Since 1984, the Asthma and Allergy Foundation of America (AAFA) has declared May Allergy Awareness Month. According to the AAFA, about 20 million Americans live with food allergies, including four million children. There is no cure for food allergies, and children often suffer the most by developing other allergies, or asthma. These conditions lead to nearly 100,000 emergency room visits per year! Raising awareness and helping people with allergies are the goals of Allergy Awareness Month.
Diagnosing a food allergy, intolerance, or sensitivity
Do you think you may have a food allergy? If so, visit an allergist for skin and blood tests to identify potential reactions. Sometimes allergists recommend a food challenge (trying potentially allergenic food in a safe environment, such as the doctor’s office). If you test positive for a food allergy, your allergist will help you determine the next steps. Important note: a food allergy is defined as an immune reaction to consuming the protein in the allergenic food. If you are allergic, the reaction will always happen, even if only a small amount is consumed.
In addition to true food allergies, many people also have food sensitivities and intolerances. These are more difficult to identify because many different responses can occur. Unlike food allergies, someone with a sensitivity or intolerance may be able to comfortably consume a small amount of food. And some intolerances can be managed with remedies (such as Lactaid for lactose intolerance). Occasionally, a food sensitivity is the result of medications, or even another condition—irritable bowel syndrome, for one. If you suspect you have a sensitivity or intolerance, keep a detailed food log with symptoms and timing. It will greatly help your clinical team identify potential “cause and effect” reactions to the foods you’re eating.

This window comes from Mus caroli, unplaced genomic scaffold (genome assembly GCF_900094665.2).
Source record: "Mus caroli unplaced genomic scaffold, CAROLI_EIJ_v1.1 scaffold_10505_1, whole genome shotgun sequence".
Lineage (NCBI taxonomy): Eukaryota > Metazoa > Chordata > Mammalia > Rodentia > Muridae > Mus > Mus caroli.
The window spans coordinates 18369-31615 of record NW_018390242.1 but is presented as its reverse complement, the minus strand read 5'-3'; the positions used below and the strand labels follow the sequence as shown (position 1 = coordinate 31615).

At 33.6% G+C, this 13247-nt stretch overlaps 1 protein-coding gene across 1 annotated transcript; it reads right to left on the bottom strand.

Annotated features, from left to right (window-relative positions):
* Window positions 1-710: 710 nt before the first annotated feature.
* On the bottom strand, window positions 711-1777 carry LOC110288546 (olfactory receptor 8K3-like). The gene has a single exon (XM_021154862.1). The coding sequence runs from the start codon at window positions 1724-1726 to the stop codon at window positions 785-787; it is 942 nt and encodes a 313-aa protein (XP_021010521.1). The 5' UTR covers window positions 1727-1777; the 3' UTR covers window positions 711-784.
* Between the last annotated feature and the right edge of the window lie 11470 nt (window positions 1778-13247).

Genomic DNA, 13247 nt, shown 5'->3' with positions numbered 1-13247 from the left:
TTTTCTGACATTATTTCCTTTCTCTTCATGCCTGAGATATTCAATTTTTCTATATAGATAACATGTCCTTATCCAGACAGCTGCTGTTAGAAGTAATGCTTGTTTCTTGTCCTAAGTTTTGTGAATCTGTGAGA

Food Allergen Labeling and Consumer Protection Act (FALCPA)
Congress passed the Food Allergen Labeling and Consumer Protection Act (FALCPA) in 2004 to protect Americans living with food allergies. Since then, the FDA has revised FALCPA several times, with more updates pending. FALCPA’s purpose is to provide clear information about ingredients and cross-contamination to people with food allergies, intolerances, and sensitivities. Under FALCPA, packaging must clearly state if:
- One of the nine major allergens is present in the product
- The product “may contain” one of the allergens
- The product was “produced in a facility” where one of the allergens exists
One interesting exception is gluten. Because it’s not one of the nine major allergens, gluten doesn’t fall under FALCPA’s packaging mandates. But wheat does. And knowing a product contains wheat or was made where it’s present is very helpful for people with celiac disease. However, it’s important to note that “wheat free” doesn’t mean “gluten free” because gluten can be derived from many ingredients.
Living with food allergies, intolerances, or sensitivities
You need to be more thoughtful about social gatherings when you live with food allergies. Lean on menus that embrace allergy-friendly foods. Learn tried-and-true techniques for creating gluten-free dishes that everyone can enjoy. When you’re not cooking, dining out can also be challenging. Ask your server detailed preparation questions to understand how cross-contamination is prevented in the kitchen. Remember that sometimes a menu item may only appear to be allergy-friendly. Knowing it is for sure is essential to staying safe.
If you’re managing a food allergy, intolerance, or sensitivity, you know how important it is to stay safe and symptom-free. Unfortunately, sometimes doing so causes you to compromise your overall diet. You may turn more to products that are less nutrient-dense. And you may consume increased amounts of attributes to limit like salt, sugar, and saturated fat. Try to maintain focus on a diet high in vegetables, whole grains, heart healthy fats, and lean protein. And if your allergen-related dietary restrictions steer you off this course? Look for Guiding Stars earning items that are both nutrient-dense and allergy-safe.